This was consistent with the theme of the evening, which was that, against Seferi, Fury could do pretty much what he wanted to do. Then, in round four, Tyson became a bit more serious about boxing. After that stanza, Seferi quit in his corner. He was brought in to lose, and he did.

One should be wary of criticizing a fighter for saying “that’s enough.” But the booing that followed the conclusion of the bout was justified.

“It was what it was,” Fury said afterward. “He took a couple of hard punches and he told his corner not to send him out for round five. If I’m brutally honest, I could have knocked him out in ten seconds. I could have done him in the first round. But what would that have done me? I got four rounds instead of ten seconds.”

Realistically speaking, this is the proper way to bring Fury back if he’s to become a serious contender rather than just a vehicle for a cash grab. Tyson has a name. He can make a lot of money by fighting the likes of Tony Bellew, not to mention Anthony Joshua and Deontay Wilder, right now. Whether he can regain his old ring skills and hold his fragile psyche together long enough to climb to the top of the mountain again is another matter.

Meanwhile, one should consider the thoughts of Terence Dooley, who earlier this year wrote, “Maybe it is time to extend a little understanding to Fury and wait to see what comes next. Mental illness is the most elusive opponent any of us will ever face. If Fury is fighting that fight, then he needs our understanding, which may also lead to sympathy. But that’s up to you.”

Fury-Seferi was available for viewing in United States on the Showtime Boxing Facebook page and Showtime Sports YouTube channel. Later in the evening, Showtime’s premium cable network offered fans two more fistic encounters, both from the Staples Center in Los Angeles.

First, Jermell Charlo (30-0, 15 KOs) defended his WBC 154-pound title against Austin Trout (31-4, 17 KOs).

Charlo is good but largely untested. Trout has skills. But he’s an old 32 and hadn’t won a big fight since decisioning Miguel Cotto in 2012. Since then, he’d lost four of nine bouts, albeit to quality opponents (Canelo Alvarez, Erislandy Lara, Jermall Charlo, and Jarrett Hurd).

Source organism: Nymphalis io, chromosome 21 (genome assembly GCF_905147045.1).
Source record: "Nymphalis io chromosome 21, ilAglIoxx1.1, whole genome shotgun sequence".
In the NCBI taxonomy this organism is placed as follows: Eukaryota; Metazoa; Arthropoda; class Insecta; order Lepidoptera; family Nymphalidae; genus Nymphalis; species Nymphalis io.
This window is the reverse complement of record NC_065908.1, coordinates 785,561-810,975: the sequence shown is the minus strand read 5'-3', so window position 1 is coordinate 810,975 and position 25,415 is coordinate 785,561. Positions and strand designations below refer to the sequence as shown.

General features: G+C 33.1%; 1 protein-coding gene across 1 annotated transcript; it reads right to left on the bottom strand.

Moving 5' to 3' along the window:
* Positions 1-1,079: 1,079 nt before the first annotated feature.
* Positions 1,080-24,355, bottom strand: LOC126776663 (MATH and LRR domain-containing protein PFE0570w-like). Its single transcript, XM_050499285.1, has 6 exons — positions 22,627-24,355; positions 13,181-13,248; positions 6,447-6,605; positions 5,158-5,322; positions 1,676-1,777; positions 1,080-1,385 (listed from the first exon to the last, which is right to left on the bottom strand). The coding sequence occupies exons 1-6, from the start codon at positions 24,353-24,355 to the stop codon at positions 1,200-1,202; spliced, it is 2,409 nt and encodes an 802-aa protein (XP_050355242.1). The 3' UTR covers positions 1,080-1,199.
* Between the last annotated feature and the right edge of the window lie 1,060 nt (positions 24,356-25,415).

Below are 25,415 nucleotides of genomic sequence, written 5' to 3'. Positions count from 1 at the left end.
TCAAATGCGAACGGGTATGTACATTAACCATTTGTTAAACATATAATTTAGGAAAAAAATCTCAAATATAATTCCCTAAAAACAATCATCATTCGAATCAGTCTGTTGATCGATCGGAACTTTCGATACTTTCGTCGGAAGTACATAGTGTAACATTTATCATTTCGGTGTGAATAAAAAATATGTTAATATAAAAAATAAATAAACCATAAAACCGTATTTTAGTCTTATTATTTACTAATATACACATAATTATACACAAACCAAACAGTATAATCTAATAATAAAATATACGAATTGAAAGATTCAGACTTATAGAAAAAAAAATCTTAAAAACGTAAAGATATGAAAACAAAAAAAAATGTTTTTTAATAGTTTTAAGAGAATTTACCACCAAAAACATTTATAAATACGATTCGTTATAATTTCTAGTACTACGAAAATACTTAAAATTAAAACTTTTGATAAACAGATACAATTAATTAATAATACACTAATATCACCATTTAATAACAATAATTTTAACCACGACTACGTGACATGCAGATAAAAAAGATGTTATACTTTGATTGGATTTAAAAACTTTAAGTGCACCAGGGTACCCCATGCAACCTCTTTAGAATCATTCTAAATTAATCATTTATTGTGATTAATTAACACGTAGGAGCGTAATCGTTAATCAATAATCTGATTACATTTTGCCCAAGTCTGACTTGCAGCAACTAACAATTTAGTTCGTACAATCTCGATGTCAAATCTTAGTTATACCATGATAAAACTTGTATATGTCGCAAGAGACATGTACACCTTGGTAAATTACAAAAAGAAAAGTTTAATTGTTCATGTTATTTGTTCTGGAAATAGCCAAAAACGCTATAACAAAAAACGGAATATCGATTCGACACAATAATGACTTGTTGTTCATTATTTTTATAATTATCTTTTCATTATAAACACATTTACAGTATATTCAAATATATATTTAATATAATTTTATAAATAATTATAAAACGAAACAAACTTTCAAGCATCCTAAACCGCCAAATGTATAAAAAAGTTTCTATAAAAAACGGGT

“I look to do what my brother did against Trout [a twelve-round decision triumph], but way better,” Jermell said at the final pre-fight press conference. “Trout wants a belt, but this is the wrong belt to go after.”

The fight began with Jermall stalking his man and Austin trying to blunt the assault. It continued with Jermall stalking his man and Austin trying to blunt the assault. And it ended with Jermall stalking his man while Austin tried to blunt the assault.

Charlo kept trying to go for broke with his right hand. Trout had enough skills to make Jermell miss but not enough power to make him pay. Austin scored points when he landed but didn’t inflict enough damage. Charlo scored knockdowns with a right hand in round three and a counter left in round nine.

Two of the judges actually watched the fight, scoring it 118-108 and 115-111 for Charlo. The third judge, Fernando Villarreal, inexplicably scored the contest even at 113-113.

“I went to fish,” Jermell said afterward. “I tried to get some trout but I couldn’t catch him on the hook. I know they’re used to seeing me knock boys out, but at least they saw me take care of business.”